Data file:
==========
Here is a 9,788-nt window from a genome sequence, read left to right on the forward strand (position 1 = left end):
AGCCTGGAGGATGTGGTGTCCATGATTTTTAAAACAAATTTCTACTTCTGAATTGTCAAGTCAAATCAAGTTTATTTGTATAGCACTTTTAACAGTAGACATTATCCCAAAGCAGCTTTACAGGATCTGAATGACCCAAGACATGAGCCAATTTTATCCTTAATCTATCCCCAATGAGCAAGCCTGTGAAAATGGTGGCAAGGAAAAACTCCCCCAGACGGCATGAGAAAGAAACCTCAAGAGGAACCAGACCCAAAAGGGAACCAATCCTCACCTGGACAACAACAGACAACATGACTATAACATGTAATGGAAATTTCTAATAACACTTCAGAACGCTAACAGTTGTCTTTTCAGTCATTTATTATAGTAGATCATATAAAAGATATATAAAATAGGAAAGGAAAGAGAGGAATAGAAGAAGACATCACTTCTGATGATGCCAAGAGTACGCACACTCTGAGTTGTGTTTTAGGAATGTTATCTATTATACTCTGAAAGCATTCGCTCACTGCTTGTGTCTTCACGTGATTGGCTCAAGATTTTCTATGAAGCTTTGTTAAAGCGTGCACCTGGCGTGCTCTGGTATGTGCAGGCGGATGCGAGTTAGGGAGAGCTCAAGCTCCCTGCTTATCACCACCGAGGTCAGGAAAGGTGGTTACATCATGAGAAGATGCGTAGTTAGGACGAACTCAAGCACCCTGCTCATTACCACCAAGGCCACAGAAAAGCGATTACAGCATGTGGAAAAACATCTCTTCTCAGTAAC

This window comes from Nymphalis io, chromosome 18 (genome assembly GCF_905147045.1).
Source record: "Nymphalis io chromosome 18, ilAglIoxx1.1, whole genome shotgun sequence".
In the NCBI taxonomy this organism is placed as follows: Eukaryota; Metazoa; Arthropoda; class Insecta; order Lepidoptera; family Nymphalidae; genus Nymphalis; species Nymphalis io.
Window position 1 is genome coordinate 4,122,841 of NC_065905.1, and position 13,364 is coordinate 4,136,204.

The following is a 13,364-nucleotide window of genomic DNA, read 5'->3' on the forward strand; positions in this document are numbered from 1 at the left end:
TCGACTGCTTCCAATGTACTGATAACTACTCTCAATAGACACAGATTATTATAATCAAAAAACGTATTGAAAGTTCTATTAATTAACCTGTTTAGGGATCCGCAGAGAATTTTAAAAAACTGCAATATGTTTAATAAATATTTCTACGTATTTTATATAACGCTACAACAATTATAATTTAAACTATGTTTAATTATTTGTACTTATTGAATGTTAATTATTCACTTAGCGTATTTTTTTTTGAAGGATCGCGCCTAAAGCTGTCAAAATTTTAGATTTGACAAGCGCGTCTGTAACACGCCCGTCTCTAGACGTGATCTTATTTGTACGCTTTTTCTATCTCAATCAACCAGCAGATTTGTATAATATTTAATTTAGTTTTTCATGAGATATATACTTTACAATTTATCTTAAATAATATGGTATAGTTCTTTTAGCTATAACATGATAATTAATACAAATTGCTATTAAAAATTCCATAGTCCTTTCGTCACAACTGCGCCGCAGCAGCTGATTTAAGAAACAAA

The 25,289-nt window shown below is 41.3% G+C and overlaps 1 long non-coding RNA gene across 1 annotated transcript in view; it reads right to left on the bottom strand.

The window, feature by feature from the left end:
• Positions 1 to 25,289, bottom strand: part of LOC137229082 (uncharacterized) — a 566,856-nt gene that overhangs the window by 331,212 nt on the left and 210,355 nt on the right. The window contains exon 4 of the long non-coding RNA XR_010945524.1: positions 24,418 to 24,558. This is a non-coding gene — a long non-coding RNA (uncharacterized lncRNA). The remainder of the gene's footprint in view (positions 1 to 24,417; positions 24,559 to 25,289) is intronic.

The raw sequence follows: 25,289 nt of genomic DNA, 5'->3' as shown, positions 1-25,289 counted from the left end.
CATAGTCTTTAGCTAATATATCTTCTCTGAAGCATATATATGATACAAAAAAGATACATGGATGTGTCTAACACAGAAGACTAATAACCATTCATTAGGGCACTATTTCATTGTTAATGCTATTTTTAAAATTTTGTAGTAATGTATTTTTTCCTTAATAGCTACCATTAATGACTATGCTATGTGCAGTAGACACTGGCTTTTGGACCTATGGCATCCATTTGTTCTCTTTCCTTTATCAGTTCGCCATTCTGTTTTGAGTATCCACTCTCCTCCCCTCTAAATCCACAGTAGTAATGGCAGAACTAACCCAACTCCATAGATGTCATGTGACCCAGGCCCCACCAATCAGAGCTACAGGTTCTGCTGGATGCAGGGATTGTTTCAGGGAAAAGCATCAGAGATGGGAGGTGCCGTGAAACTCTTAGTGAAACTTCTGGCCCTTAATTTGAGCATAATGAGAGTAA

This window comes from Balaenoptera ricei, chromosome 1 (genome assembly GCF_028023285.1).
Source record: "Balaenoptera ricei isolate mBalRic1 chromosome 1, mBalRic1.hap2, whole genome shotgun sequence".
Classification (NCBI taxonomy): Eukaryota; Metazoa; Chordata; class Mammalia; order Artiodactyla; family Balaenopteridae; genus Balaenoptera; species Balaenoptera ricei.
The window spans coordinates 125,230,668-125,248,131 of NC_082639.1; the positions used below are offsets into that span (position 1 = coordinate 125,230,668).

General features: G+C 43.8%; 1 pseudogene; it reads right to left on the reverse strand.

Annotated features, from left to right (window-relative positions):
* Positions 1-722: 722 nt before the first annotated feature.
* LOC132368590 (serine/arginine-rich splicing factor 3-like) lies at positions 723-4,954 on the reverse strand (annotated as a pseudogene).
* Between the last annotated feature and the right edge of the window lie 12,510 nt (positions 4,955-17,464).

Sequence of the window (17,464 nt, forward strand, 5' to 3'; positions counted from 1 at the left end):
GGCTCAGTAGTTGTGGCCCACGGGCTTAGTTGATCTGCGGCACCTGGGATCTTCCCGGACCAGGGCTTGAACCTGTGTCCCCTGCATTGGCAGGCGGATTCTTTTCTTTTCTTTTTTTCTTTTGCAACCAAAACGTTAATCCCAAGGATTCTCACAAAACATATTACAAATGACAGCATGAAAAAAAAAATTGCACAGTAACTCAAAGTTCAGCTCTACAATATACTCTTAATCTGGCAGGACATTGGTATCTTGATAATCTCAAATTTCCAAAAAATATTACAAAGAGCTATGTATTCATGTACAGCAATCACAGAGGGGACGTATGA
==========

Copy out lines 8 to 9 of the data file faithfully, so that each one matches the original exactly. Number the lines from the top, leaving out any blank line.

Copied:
TCGACTGCTTCCAATGTACTGATAACTACTCTCAATAGACACAGATTATTATAATCAAAAAACGTATTGAAAGTTCTATTAATTAACCTGTTTAGGGATCCGCAGAGAATTTTAAAAAACTGCAATATGTTTAATAAATATTTCTACGTATTTTATATAACGCTACAACAATTATAATTTAAACTATGTTTAATTATTTGTACTTATTGAATGTTAATTATTCACTTAGCGTATTTTTTTTTGAAGGATCGCGCCTAAAGCTGTCAAAATTTTAGATTTGACAAGCGCGTCTGTAACACGCCCGTCTCTAGACGTGATCTTATTTGTACGCTTTTTCTATCTCAATCAACCAGCAGATTTGTATAATATTTAATTTAGTTTTTCATGAGATATATACTTTACAATTTATCTTAAATAATATGGTATAGTTCTTTTAGCTATAACATGATAATTAATACAAATTGCTATTAAAAATTCCATAGTCCTTTCGTCACAACTGCGCCGCAGCAGCTGATTTAAGAAACAAA

The 25,289-nt window shown below is 41.3% G+C and overlaps 1 long non-coding RNA gene across 1 annotated transcript in view; it reads right to left on the bottom strand.